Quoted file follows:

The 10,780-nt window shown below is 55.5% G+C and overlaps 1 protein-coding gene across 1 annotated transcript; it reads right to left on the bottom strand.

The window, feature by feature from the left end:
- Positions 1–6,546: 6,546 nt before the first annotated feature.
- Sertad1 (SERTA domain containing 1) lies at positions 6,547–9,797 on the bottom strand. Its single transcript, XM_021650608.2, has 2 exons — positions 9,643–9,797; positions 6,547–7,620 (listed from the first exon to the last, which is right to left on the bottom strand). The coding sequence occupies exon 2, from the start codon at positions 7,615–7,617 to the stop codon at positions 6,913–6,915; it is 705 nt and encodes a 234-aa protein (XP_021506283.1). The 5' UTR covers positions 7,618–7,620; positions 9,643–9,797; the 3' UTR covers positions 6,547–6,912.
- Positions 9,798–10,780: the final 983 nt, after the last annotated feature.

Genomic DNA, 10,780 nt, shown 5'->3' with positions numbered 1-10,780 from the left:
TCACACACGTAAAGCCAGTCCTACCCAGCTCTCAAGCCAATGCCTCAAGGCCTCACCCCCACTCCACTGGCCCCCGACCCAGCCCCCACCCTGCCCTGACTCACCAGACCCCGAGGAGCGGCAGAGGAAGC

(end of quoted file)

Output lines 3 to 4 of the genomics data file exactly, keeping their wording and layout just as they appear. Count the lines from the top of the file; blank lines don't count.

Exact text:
- Positions 1–6,546: 6,546 nt before the first annotated feature.
- Sertad1 (SERTA domain containing 1) lies at positions 6,547–9,797 on the bottom strand. Its single transcript, XM_021650608.2, has 2 exons — positions 9,643–9,797; positions 6,547–7,620 (listed from the first exon to the last, which is right to left on the bottom strand). The coding sequence occupies exon 2, from the start codon at positions 7,615–7,617 to the stop codon at positions 6,913–6,915; it is 705 nt and encodes a 234-aa protein (XP_021506283.1). The 5' UTR covers positions 7,618–7,620; positions 9,643–9,797; the 3' UTR covers positions 6,547–6,912.